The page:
In spite of laws, how effective the laws are is a different question, the pollution levels in India have not gone down, barring that in a few pockets which was mainly due to concerted local efforts.

It is the judiciary in India and the people themselves that had to perform functions entrusted to the Pollution Control Boards - the five chemical industries in Rajasthan, the polluting plants in Delhi, Karnataka have been forced to close down not by the PCBs which should have done it, had they been alert and true to their profession but by alert and environment - concious local and other people.

And, in spite of all these mass actions and fury, the big dam projects continue to progress while the displaced persons still wait for their rehabilitation of Tehri Garhwal since 1970s and that of Sardar Sarover since 1980s.

6. Certain rules also exist regulating manufacture, use, import, export and storage of hazardous micro-organisms/genetically engineered organisms or cells (1989), chemicals (1989) and wastes (also of 1989). [Rules are technically different from an Act (Statute). These rules have been framed by the Central Government drawing authority from the Environment (Protection) Act, 1986. Sections 6, 8 and 25].

The Manufacture, Use, Import, Export and Storage of Hazardous Micro-organisms/Genetically Engineered Organizms or Cell Rules, 1989
The Manufacture, Storage and Import of Hazardous Chemicals Rules, 1989
The Hazardous Wastes (Management and Handling) Rules 1989

The last mentioned rules also require the Pollution Control Boards under the Water .... Act explained above while the first two mentioned have their own machinery (established by these rules).

The Hazardous Micro-organisms Rules (shortened for convenience) constitutes six committees

All these committees supervise and control the production, use etc. of the genetically engineered micro-organisms. Therefore any production, use, application, release etc. of such organism must be with the approval of the concerned committee.

Similar are the provisions for hazardous chemicals with the addition of a safety report, preparation of on-site and off-site emergency plan, to the competent authority specified in column 2 of schedule 5 to the rules. The authority will forward the same to the Ministry of Environment along with a notification and report relating to any major accident on the site. Information must also be given to persons outside the sites, directly or through the District Emergency Authority, of the nature of the major accident hazard and the safety measures and the "dos" and "don'ts" to be adopted in such an event. Preparation and availability on request of a correct and proper safety data sheet, labling of containers appropriately, information regarding import of hazardous chemicals so that suitable arrangements for proper handling of the goods and their safe-keeping can be made at the ports, sufficient notice therefore, for the purpose are other requirements under the Act.

The Hazardous Wastes ... Rules exclude matters covered by the Air ... Act (waste water and exhaust gases), wastes arising out of the operations from ships beyond five kilometres as covered under the provisions of the Merchant Shipping Act, 1958 and radioactive wastes covered by the Atomic Energy Act, 1962. Therefore it applies to the hazardous wastes specified in the schedule like cyanide wastes, metal finishing wastes, barium and antimony, mercury, arsenic, thallium and cadmium bearing wastes containing water soluble chemical compounds of lead, copper, zinc, chromium, nickel, selenium, and 14 more categories specified in the schedule.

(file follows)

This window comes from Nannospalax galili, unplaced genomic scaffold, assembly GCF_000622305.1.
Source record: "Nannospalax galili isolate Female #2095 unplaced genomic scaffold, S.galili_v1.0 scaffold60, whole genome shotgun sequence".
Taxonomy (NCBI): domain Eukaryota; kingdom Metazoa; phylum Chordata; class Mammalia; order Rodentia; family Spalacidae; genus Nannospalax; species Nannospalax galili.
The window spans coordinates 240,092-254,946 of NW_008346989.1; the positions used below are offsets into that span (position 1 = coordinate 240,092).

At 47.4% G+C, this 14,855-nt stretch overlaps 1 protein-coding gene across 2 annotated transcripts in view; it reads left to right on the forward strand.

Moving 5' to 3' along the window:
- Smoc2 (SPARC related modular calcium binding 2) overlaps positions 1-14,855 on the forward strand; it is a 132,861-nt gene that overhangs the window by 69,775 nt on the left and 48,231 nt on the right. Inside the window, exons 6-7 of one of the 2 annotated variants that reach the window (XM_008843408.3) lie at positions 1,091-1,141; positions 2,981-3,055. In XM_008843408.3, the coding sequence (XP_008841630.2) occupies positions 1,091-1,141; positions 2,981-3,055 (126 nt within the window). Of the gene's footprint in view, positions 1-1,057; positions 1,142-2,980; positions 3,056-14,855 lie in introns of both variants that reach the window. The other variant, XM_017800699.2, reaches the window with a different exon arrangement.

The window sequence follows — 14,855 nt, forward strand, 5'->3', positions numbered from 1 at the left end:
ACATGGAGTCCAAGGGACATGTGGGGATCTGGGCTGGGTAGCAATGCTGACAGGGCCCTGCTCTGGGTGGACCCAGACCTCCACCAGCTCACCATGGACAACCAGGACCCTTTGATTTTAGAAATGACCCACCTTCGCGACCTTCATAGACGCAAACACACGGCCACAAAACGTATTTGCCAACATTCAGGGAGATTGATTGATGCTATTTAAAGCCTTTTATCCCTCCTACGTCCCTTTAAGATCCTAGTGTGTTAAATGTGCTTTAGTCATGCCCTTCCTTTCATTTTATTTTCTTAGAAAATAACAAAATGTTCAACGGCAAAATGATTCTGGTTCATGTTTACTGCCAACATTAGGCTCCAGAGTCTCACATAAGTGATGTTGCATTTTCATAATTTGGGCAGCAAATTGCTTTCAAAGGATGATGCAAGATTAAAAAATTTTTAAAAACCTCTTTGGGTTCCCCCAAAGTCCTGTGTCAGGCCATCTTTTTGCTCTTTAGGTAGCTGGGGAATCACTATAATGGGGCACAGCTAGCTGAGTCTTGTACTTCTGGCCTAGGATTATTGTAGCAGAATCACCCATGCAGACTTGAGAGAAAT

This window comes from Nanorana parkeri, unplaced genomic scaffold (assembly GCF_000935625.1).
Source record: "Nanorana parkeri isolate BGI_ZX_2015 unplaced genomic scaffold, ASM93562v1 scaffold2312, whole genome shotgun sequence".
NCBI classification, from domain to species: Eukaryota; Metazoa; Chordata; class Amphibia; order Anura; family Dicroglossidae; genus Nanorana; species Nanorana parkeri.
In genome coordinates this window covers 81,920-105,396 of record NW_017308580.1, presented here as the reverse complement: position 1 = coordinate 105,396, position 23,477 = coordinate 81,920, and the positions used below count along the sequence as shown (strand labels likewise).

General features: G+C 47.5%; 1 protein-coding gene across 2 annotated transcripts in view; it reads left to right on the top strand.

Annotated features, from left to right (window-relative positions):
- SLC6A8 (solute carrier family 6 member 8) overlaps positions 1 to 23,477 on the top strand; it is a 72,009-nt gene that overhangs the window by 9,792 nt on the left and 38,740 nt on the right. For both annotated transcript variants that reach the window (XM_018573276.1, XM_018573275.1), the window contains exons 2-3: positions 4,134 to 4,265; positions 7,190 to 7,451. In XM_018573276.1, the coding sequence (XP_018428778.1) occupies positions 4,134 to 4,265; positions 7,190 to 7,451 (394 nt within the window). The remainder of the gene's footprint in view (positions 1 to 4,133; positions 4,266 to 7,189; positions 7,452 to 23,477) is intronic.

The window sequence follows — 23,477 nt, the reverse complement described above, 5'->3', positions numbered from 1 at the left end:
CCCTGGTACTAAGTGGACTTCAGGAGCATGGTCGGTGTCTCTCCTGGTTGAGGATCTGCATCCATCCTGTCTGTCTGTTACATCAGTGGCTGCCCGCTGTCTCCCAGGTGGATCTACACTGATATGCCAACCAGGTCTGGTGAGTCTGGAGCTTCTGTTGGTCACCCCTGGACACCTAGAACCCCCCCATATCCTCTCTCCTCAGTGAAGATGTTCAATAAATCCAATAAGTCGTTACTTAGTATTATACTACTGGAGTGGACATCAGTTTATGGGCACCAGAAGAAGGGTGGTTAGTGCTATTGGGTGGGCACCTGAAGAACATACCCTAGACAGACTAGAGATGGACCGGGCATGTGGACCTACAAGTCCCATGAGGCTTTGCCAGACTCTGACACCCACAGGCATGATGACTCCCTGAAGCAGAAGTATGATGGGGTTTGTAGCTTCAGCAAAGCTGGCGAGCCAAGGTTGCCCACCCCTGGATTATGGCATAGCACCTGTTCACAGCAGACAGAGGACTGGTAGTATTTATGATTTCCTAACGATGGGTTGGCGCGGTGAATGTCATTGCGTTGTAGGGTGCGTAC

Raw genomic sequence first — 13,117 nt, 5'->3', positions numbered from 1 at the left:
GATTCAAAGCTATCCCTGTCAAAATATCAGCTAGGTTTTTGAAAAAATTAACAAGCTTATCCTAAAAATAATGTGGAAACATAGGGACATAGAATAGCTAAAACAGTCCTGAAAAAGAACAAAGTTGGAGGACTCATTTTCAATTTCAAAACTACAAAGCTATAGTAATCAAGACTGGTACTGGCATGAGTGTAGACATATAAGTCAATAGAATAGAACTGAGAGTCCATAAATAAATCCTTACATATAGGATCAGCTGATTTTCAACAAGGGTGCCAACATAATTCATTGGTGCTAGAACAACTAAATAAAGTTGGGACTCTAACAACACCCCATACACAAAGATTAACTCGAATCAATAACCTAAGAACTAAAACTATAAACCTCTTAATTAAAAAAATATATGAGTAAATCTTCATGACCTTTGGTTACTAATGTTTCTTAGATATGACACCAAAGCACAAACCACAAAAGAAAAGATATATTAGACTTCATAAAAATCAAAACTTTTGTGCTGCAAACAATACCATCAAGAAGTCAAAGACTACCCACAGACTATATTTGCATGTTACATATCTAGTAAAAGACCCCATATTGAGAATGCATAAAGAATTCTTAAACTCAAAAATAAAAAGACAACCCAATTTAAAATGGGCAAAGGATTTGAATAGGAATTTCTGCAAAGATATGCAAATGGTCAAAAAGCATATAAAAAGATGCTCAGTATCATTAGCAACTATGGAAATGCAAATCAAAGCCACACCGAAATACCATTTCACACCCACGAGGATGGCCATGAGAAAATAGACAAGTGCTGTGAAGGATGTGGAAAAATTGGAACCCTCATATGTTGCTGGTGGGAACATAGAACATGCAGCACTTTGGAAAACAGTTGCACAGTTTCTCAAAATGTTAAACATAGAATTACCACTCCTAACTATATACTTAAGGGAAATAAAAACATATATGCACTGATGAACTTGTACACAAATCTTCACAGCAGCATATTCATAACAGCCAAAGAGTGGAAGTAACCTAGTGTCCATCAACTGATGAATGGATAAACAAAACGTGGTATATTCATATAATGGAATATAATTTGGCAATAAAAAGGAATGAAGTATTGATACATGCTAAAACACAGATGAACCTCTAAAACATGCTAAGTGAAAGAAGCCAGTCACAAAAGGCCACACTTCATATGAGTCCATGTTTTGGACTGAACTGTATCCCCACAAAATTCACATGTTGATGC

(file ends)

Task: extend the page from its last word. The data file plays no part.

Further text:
The Rules are based on the Basal Convention of 1989 on transboundary movement of hazardous wastes and their disposal. The rules put responsibility on the occupier generating the wastes, of proper handling and disposing of without any adverse effect that may result from it, proper collection, reception, treatment, storage and disposal and only in facilities authorised by the Pollution Control Board. Such authorisation is valid for two years and has to be renewed.

Appeal, within thirty days of the order passed, lies to the State Government/Ministry of Environment and Forests, as the case may be, from SPCB/CPCB against an order of suspensions, cancellations or refusal of an authorisation.

The disposal sites are to be identified, compiled and an inventory of it published by the state Govt or person authorised by it. Information must also be maintained and published as to the description, information related to the amount, nature and toxicity of Hazardous wastes at each site. The occupier is also required to maintain similar records and send annual returns to SPCB. Accidents must be immediately reported to the SPCB.

Imports of hazardous are allowed into India for dumping, disposal, reuse as a raw material after application to central Govt (the Ministry of environment and forests) and scrutiny.

7. The latest of the environmental regulations (1993 - the Environmental Clearance Notification) applied in India is that of requirement of an environmental impact Assessment (EIA) and an Environment Management Plan by some industries desiring to set shop in India. These industries are specified in Schedules I and II to the Notification. These are 24 and 56 in number, respectively. Individual units in Industrial Estates that have EIA are exempt from the requirement, so are Industrial Townships provided these are as per the carrying capacity study of the area. It requires an environment clearance from the Ministry of Environment and forests. The applicant is required to present the estimated impact of the proposed project on the total ecosystem, the resources to be exploited - like land use, solid waste quality/disposal, emissions into air, water, likely health impacts, pollution sources existing in the 10 km radius and their impact on quality of air, water and land, rehabilation plan for quarries/below areas, green belt plan, compensatory afforestation plan, number of villages and population to be displaced, and rehabilation master plan.